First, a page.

With November now on the books, the auto industry heads into the final, year-end selling season with a head of still-cautious optimism — but optimism nonetheless. In November, automakers chalked up another solid sales increase over 2009, this time 17 percent; that’s an improvement on October’s 13 percent uptick. For the third month in a row, the annualized selling rate topped 12 million units. By comparison, 10.86 million light vehicles were sold in 2009. This month, nearly every automaker enjoyed buoyant sales, with the large and notable exception of Toyota, which was down slightly. See below for more details. And, with car shoppers apparently cracking open their wallets, brace yourself for an onslaught of end-of-the-year sales ads, as carmakers battle fiercely for their share of an increasing pie.
GENERAL MOTORS +21% (Buick, Cadillac, Chevrolet, and GMC only)
GM outpaced the overall market slightly, although the company’s more significant achievement in November was its successful stock IPO.
Buick was again GM’s fastest-growing division in November, as the Regal added nearly 2000 units to the 11,725 total. Still, it’s only selling at half the pace of the Enclave (+25%) and the LaCrosse (+20%), but it has passed the skidding Lucerne (-14%)
Sales of Cadillac cars and trucks grew at a nearly equal pace last month. Of the latter, though, the SRX (+36%) continues to outpace the Escalade. On the car side, the CTS (+38%), already far and away the biggest nameplate, continues to grow in importance.
The Equinox (+61%), Traverse (+41%), and the Silverado (+16%) drove the gains on the truck side, which in turn powered Chevrolet overall. Looking at the cars, the new Cruze slotted in below the Malibu and the Impala, but ahead of all the other nameplates, including the Camaro (-39%), which slumped.
GMC again rode the wave of strong truck sales, although the biggest volume increases were in crossovers: Acadia (+43%) and Terrain (+60%).
FORD MOTOR COMPANY +24% (excluding Volvo)
Ford posted the biggest year-over-year sales increase of the domestic automakers, and has cemented its position as the number two biggest car company in the U.S. marketplace, with 1.77 million units sold year-to-date versus 1.58 million for number three Toyota. Last year through November, Toyota was ahead 1.58 million to Ford’s 1.49.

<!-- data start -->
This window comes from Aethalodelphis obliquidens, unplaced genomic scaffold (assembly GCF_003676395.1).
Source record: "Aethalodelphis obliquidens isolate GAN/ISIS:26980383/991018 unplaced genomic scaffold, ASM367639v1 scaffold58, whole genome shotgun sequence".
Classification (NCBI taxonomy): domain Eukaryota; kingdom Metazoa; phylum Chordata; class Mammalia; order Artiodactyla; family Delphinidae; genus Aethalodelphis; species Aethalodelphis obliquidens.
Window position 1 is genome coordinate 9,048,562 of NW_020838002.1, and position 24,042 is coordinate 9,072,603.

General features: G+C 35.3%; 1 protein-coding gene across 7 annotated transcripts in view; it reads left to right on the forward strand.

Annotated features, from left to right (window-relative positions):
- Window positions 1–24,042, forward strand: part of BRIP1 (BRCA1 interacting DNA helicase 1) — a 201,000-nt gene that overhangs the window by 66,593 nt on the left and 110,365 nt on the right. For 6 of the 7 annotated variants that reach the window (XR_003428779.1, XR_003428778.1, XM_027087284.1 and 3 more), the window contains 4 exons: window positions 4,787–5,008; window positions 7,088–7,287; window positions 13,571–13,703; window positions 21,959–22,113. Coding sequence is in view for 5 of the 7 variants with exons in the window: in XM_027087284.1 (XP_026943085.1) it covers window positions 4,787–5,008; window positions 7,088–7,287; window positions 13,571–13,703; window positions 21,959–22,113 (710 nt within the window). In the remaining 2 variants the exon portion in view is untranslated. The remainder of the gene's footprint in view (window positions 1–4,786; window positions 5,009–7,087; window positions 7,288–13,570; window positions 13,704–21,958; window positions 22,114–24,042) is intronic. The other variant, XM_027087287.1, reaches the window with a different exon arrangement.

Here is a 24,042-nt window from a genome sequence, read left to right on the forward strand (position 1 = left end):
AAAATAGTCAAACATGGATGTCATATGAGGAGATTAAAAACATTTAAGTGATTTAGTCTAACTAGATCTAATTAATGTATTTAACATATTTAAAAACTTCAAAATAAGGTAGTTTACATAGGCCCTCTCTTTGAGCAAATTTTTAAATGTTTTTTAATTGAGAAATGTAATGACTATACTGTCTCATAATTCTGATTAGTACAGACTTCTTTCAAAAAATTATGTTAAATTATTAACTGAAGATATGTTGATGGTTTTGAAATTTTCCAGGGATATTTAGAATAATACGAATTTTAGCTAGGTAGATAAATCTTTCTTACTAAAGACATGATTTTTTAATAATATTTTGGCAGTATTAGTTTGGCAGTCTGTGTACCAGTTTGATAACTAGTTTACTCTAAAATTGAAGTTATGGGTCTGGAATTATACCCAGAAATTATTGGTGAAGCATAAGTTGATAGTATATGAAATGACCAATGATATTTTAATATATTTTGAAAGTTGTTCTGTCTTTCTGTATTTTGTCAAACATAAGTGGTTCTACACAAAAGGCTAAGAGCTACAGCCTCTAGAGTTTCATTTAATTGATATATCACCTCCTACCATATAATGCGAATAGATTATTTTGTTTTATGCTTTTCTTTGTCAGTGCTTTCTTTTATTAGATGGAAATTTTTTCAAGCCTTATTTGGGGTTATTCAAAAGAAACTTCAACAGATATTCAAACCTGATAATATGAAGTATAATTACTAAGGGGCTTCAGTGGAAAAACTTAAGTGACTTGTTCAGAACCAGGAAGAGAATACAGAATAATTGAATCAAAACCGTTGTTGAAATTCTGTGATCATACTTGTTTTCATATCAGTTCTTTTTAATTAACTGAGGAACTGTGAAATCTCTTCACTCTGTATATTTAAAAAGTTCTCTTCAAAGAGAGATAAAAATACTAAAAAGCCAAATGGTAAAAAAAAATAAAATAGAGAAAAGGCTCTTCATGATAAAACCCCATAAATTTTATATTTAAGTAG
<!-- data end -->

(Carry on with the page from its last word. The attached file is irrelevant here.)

Ford division was the opposite of Chevrolet, in that car sales grew faster than truck sales in November, although both divisions outpaced the industry overall. Ford’s car side benefitted from the addition of the Fiesta, but it’s still a relatively small factor (its 3473 sales were only a bit more than the increase in Focus sales from last year’s 10,196 to this year’s 13,030). All car nameplates increased except the Taurus (-11%), which was the division’s biggest laggard.
Ford’s fade-out division had one positive mover, the Mariner (+18%), otherwise it was all down hill.
The MKZ (+48%) and MKX (39%) both had a big month, but the MKS (-22%), the MKT (-9%), and the Navigator (-9%) all fell back.
TOYOTA MOTOR SALES -3%
Toyota continues to struggle to put any momentum together. It has not participated in the 2010 rally; its year-to-date volume is still at 2009 levels. That has dropped it back to third place. Toyota division’s bread-and-butter cars are experiencing weakness, as is the Lexus division.
Toyota’s sales problems aren’t on the truck side. Although most Toyota trucks didn’t do as well as the 4Runner (+141%) and the Highlander (+47%), all except the FJ Cruiser (-3%) were in the black. Cars, though, were a different story, lead by significant drops for the two volume players, the Camry (-24%) and the Corolla/Matrix (-26%). The former still managed to hang on as the bestselling car, but the latter was passed by the Honda Civic, the Ford Fusion, and the Ram pickup.
A monster month for the GX sport-utility (+558%) and a modest (+20%) increase for the LS couldn’t overcome declines for every other Lexus nameplate, the sharpest being for the HS hybrid (-44%), which saw a similar decline last month.
For Scion, it’s all about the tC. The new coupe nearly doubled sales of the old car, and it single-handedly responsible for the brand’s increase over last year.
AMERICAN HONDA +21%
Honda stayed ahead of Chrysler in November, thanks to a solid performance across the board, except for the aging (but not terrible significant) Ridgeline and Element.
The Accord’s 10% increase wasn’t quite enough to dethrone the Camry, but the Civic’s 21% gain pushed it past the Corolla/Matrix. Still, the biggest driver of Honda’s sales increase was the CR-V (+31%).
The RL (-5%) reverted to its losing ways in November, but Acura’s four volume nameplates were all strong. With 156 units in November, the ZDX, though, is obviously still struggling to find an audience.
CHRYSLER GROUP +17%
Chrysler’s sales increase looked good in November, but not quite as good as it has the previous two months. Rather than all four brands participating, we had two up and two down. But the new and improved products for Chrysler and Dodge are mostly still to come.
It was a bad month for the Chrysler division, with every nameplate declining save the expiring PT Cruiser.
A wild month for Dodge ahead of the new Charger and Durango arrivals. The Caliber saw a huge upswing off of last year’s ultra-low volume, and the Nitro had a big jump too (+88%), but the Journey fell by half.